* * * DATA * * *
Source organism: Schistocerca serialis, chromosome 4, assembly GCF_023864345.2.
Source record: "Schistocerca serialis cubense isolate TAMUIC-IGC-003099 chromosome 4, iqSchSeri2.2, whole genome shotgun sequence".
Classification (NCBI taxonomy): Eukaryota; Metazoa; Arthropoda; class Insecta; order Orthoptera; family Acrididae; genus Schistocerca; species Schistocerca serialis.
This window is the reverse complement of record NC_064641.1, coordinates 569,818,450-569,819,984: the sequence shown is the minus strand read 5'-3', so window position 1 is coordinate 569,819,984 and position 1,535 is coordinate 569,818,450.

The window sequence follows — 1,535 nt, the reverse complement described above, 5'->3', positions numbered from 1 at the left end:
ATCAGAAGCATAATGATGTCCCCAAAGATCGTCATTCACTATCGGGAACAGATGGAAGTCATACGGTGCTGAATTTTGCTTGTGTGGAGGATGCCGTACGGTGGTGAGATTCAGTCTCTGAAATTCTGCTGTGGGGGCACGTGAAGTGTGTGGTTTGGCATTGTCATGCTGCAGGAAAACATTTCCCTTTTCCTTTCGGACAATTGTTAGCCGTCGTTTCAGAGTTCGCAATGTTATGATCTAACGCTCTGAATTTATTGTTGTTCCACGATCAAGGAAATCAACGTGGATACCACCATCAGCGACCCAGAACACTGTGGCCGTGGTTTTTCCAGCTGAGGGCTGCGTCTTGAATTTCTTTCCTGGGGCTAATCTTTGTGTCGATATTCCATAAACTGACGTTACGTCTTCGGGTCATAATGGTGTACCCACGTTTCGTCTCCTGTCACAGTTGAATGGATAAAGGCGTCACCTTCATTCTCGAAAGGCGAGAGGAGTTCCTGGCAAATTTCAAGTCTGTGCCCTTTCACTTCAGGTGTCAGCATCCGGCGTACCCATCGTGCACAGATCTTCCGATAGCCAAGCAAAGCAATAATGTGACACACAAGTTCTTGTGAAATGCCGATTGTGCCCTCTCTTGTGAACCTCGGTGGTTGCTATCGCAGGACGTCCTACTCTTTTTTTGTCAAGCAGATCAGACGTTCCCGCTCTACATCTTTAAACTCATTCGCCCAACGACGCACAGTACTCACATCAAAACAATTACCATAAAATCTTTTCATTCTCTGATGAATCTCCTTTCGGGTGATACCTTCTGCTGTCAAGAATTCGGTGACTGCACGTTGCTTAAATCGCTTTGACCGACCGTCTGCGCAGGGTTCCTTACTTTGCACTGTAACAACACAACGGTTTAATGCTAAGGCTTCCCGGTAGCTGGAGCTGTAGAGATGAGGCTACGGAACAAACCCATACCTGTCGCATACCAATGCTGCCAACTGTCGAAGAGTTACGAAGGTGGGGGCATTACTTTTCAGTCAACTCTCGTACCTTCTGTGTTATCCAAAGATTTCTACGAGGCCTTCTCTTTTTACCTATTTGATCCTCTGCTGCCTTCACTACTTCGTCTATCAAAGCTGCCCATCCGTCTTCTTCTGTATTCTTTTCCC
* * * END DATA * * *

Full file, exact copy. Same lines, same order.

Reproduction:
Source organism: Schistocerca serialis, chromosome 4, assembly GCF_023864345.2.
Source record: "Schistocerca serialis cubense isolate TAMUIC-IGC-003099 chromosome 4, iqSchSeri2.2, whole genome shotgun sequence".
Classification (NCBI taxonomy): Eukaryota; Metazoa; Arthropoda; class Insecta; order Orthoptera; family Acrididae; genus Schistocerca; species Schistocerca serialis.
This window is the reverse complement of record NC_064641.1, coordinates 569,818,450-569,819,984: the sequence shown is the minus strand read 5'-3', so window position 1 is coordinate 569,819,984 and position 1,535 is coordinate 569,818,450.

The window sequence follows — 1,535 nt, the reverse complement described above, 5'->3', positions numbered from 1 at the left end:
ATCAGAAGCATAATGATGTCCCCAAAGATCGTCATTCACTATCGGGAACAGATGGAAGTCATACGGTGCTGAATTTTGCTTGTGTGGAGGATGCCGTACGGTGGTGAGATTCAGTCTCTGAAATTCTGCTGTGGGGGCACGTGAAGTGTGTGGTTTGGCATTGTCATGCTGCAGGAAAACATTTCCCTTTTCCTTTCGGACAATTGTTAGCCGTCGTTTCAGAGTTCGCAATGTTATGATCTAACGCTCTGAATTTATTGTTGTTCCACGATCAAGGAAATCAACGTGGATACCACCATCAGCGACCCAGAACACTGTGGCCGTGGTTTTTCCAGCTGAGGGCTGCGTCTTGAATTTCTTTCCTGGGGCTAATCTTTGTGTCGATATTCCATAAACTGACGTTACGTCTTCGGGTCATAATGGTGTACCCACGTTTCGTCTCCTGTCACAGTTGAATGGATAAAGGCGTCACCTTCATTCTCGAAAGGCGAGAGGAGTTCCTGGCAAATTTCAAGTCTGTGCCCTTTCACTTCAGGTGTCAGCATCCGGCGTACCCATCGTGCACAGATCTTCCGATAGCCAAGCAAAGCAATAATGTGACACACAAGTTCTTGTGAAATGCCGATTGTGCCCTCTCTTGTGAACCTCGGTGGTTGCTATCGCAGGACGTCCTACTCTTTTTTTGTCAAGCAGATCAGACGTTCCCGCTCTACATCTTTAAACTCATTCGCCCAACGACGCACAGTACTCACATCAAAACAATTACCATAAAATCTTTTCATTCTCTGATGAATCTCCTTTCGGGTGATACCTTCTGCTGTCAAGAATTCGGTGACTGCACGTTGCTTAAATCGCTTTGACCGACCGTCTGCGCAGGGTTCCTTACTTTGCACTGTAACAACACAACGGTTTAATGCTAAGGCTTCCCGGTAGCTGGAGCTGTAGAGATGAGGCTACGGAACAAACCCATACCTGTCGCATACCAATGCTGCCAACTGTCGAAGAGTTACGAAGGTGGGGGCATTACTTTTCAGTCAACTCTCGTACCTTCTGTGTTATCCAAAGATTTCTACGAGGCCTTCTCTTTTTACCTATTTGATCCTCTGCTGCCTTCACTACTTCGTCTATCAAAGCTGCCCATCCGTCTTCTTCTGTATTCTTTTCCC